ski school 2009

Random cuteness of kids after a day of skiing in Steamboat.

The last day of the same ski vacation, we were getting suited up for a day on the slopes when we noticed the front door closing.  Apprentice had completed getting his gear on, grabbed his skis and had headed out for ski school.  He has typical German patience, or lack thereof, and decided that he had enough of waiting for everyone else.  He wanted to get out on the slopes for the last day.  Part of me was so very happy that he loved (and still loves) to ski.  However, the vocal mom in me yelled to my dad to chase him down and make him wait for us.  When I caught up to him, he had the same look I had the first day, when I was delayed in getting on the lift.

This story was the topic of our breakfast conversation this morning as the kids and I discussed upcoming ski plans.  They are becoming good skiers.  So good, actually, that sometimes its hard to tell who is more excited to get to the mountains, them or me.  They went through all their favorite ski hills.  Lake Louise, for overall family time.  Steamboat, for the awesome ski school and “Why Not” run.  Sunshine for the close proximity to Banff.  Copper Mountain because of the moose house, (the condo we rented a couple of times had this monstrous moose pelt hanging on the wall…at least I think it was a moose) and the good times they had napping in the sun with Grandma.

Tis the season!  Let’s get to the slopes!

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One must see the statue of Billy the Kid when in Steamboat. Also, there’s a bar with yummy local microbrews.

He Called Me Erickson

Summer in the late 1970s always included a visit from Uncle George and family.  One of my mom’s five brothers, he had moved to this mysterious place where Vikings came from called “The Twin Cities” and was the only of her siblings to move out of the area where they grew up.  I loved when he and his family came to visit.  George would give a lot of advice to all of us kids.  Most of the time, when I would repeat this advice to my parents, they would explain that George was “full of BS” and not take what he said too seriously.  Then, they would send me back to him to get the answer for what letters “BS” meant.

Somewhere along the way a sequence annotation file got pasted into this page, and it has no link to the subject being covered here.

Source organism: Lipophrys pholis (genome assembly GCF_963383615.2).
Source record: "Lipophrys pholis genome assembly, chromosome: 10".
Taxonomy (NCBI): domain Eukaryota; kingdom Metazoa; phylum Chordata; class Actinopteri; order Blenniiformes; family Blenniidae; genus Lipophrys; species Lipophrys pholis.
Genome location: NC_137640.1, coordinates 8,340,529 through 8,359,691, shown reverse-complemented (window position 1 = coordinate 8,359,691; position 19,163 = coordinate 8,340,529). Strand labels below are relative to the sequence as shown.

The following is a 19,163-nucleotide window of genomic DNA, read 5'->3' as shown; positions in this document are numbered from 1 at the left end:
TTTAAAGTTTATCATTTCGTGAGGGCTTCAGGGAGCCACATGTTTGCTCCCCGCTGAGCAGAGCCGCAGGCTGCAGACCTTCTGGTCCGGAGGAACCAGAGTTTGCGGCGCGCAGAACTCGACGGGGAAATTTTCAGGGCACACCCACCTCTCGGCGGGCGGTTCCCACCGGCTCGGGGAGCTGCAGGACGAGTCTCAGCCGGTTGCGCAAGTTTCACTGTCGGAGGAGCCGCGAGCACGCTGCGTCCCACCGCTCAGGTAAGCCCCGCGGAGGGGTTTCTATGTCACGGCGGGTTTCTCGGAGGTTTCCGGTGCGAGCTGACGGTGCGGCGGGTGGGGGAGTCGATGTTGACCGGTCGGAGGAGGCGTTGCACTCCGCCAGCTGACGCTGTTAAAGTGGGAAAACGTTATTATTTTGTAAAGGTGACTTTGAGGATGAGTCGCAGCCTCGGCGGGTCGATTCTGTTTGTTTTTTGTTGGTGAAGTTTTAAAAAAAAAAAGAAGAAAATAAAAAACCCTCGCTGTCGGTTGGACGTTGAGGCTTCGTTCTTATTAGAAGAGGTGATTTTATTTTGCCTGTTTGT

Summers were usually hot and humid, made more so by the cigarette smoke that would fill our kitchen.  During George’s visits, the evenings were full of noise and new words, (which I was instructed never to repeat).  My aunts and uncles would gather at Grandma’s or our house (we lived three houses away from my grandparents) and play cards, drink Pabst Blue Ribbon and smoke cigarettes.  The card games among Ray, Jim, George, Barbara, their spouses and my parents seemed to go late into the night.  Though thinking about it, I was a little kid, so it probably wasn’t all that late, really.

I could tell many stories about Uncle George. I could tell about how my grandmother would pound on the kitchen ceiling with her broomstick, (directly under his bedroom), to get him up for chores on the farm, or work in the factory, or to get back to college.  I could tell of how he was really good at winning things at county fair-type games.  He once won a stuffed animal or something for my mom, (he called her “Kid”), and hid it in a bassinnet.  He told her that he had won something for her, but she would have to pull back the blanket to see what it was.  She was terrified and took a week to work up the courage to uncover the teddy bear (or whatever it was).  He told my brother of a little “misunderstanding” that happened at the University of Wisconsin which resulted in his fraternity getting kicked off campus.  He said many times that people were just too sensitive.  He had a great sense of humor.  He had nicknames for all of us.  Popper, Lester, Stoney, Kid, Erickson, Clarkson.. we all answered to whatever he said because he was fun to be around.